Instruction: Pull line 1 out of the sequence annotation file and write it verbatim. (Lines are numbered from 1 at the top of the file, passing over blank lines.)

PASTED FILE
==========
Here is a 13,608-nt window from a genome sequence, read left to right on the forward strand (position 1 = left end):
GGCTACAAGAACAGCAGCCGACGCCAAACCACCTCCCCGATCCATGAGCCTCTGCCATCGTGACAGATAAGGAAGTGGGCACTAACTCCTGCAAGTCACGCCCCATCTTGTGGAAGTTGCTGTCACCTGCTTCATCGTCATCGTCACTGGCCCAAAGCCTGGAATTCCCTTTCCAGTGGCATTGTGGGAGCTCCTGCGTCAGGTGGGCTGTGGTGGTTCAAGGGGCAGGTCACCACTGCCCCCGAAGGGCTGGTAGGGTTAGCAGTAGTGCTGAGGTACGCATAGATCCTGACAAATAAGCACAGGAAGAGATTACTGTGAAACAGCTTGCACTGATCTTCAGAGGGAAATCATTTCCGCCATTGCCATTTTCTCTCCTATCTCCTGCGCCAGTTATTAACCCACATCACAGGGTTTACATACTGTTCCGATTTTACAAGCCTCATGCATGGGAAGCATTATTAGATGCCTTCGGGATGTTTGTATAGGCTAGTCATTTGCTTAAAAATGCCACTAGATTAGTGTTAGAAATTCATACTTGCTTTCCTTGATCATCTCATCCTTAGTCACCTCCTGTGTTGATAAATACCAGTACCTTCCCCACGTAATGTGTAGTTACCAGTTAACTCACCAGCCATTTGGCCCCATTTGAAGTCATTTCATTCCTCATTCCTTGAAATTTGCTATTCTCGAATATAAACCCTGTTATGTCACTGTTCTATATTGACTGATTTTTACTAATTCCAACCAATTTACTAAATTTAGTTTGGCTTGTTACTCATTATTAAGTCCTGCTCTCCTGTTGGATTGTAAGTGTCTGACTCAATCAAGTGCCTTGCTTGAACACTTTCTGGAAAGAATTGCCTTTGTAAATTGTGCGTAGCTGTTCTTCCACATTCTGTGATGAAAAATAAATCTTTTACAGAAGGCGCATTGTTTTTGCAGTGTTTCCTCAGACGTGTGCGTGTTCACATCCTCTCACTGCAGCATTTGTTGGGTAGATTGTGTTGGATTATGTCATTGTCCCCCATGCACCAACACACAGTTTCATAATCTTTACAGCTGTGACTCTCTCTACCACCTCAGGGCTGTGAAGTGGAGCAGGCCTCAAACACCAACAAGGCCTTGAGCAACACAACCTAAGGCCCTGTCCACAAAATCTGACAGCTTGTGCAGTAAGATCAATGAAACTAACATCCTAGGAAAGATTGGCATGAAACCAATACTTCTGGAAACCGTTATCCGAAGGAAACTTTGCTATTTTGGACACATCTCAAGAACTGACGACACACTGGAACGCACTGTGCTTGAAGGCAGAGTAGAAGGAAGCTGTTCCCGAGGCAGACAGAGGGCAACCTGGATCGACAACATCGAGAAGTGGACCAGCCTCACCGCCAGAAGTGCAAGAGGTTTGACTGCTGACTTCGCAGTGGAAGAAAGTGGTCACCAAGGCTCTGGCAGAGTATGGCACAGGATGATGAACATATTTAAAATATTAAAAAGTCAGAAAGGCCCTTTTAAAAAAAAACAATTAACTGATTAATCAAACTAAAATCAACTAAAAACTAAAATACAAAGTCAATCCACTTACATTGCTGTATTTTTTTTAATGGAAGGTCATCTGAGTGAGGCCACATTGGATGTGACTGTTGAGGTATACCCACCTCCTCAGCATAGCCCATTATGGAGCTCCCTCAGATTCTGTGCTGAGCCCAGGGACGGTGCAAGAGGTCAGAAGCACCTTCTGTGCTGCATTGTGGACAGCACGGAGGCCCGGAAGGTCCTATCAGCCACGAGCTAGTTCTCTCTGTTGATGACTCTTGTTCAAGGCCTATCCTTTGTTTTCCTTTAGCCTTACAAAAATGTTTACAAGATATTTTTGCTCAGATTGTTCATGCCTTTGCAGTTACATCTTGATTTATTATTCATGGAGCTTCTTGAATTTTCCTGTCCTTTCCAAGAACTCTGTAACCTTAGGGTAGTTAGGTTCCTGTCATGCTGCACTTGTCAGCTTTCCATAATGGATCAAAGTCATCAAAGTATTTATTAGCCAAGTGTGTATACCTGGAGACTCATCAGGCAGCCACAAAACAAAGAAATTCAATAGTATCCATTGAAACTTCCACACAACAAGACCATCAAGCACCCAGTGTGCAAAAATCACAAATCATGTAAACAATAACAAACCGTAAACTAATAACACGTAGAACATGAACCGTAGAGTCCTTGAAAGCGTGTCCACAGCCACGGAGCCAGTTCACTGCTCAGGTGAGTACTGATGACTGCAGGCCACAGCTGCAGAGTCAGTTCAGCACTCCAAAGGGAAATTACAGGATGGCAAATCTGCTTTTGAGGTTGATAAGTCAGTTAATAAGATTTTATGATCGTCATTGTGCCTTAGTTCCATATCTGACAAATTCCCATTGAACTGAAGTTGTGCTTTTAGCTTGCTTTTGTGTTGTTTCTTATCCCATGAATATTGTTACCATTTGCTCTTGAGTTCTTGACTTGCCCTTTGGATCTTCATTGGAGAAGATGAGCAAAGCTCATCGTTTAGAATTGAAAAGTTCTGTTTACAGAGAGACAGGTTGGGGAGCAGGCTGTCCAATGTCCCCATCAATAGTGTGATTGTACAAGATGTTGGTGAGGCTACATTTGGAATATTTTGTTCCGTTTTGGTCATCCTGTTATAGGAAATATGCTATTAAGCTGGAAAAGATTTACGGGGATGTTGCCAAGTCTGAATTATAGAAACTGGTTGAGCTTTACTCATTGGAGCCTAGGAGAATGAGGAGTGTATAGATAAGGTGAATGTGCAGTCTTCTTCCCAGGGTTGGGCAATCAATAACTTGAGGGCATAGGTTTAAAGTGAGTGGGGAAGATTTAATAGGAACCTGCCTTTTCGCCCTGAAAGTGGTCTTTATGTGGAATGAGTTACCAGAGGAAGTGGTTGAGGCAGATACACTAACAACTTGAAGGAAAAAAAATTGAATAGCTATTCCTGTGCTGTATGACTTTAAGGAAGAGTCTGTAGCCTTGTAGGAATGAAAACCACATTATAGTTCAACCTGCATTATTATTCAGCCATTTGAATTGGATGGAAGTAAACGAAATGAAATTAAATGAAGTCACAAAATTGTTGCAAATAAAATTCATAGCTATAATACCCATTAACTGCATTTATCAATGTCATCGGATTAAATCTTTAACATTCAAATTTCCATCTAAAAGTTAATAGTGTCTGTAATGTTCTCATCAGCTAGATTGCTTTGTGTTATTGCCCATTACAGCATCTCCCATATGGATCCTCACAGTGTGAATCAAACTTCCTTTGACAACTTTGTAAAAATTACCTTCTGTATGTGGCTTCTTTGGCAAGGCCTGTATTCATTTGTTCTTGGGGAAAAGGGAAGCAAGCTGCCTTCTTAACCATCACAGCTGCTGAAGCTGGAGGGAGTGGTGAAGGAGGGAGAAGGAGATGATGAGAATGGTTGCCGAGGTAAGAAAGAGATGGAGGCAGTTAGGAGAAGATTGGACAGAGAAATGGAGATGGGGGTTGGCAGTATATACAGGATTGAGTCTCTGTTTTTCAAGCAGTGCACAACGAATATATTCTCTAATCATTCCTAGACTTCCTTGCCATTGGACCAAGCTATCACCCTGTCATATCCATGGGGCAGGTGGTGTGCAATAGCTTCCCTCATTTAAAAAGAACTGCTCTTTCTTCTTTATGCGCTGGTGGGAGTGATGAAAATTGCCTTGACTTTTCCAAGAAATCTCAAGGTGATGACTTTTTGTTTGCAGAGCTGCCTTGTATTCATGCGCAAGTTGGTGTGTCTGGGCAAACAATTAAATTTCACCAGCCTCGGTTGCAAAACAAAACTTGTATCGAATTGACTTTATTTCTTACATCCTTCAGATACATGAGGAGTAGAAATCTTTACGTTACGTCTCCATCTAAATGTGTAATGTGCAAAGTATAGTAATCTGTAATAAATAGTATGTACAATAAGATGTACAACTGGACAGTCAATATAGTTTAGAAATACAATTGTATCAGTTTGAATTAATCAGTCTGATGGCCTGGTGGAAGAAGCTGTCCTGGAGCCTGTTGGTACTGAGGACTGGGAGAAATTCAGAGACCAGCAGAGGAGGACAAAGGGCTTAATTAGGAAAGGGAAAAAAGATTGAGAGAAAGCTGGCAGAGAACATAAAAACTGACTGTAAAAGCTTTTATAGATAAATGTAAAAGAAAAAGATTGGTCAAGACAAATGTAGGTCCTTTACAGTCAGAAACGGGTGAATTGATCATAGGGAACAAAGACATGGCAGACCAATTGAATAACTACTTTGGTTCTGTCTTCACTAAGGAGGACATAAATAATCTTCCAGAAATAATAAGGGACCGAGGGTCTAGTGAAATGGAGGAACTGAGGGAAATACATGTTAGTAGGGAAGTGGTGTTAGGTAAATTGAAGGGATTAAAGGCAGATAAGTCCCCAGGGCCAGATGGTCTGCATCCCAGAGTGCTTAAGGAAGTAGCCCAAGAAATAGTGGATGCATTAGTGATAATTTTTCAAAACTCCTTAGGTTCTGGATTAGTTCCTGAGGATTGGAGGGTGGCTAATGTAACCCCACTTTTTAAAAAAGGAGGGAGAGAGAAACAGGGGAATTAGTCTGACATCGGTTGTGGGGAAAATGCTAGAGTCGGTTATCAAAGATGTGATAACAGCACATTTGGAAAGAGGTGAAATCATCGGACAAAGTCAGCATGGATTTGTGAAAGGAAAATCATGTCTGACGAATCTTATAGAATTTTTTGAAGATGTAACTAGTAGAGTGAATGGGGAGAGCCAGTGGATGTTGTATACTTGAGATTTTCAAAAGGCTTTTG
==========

Here is a 13,608-nt window from a genome sequence, read left to right on the forward strand (position 1 = left end):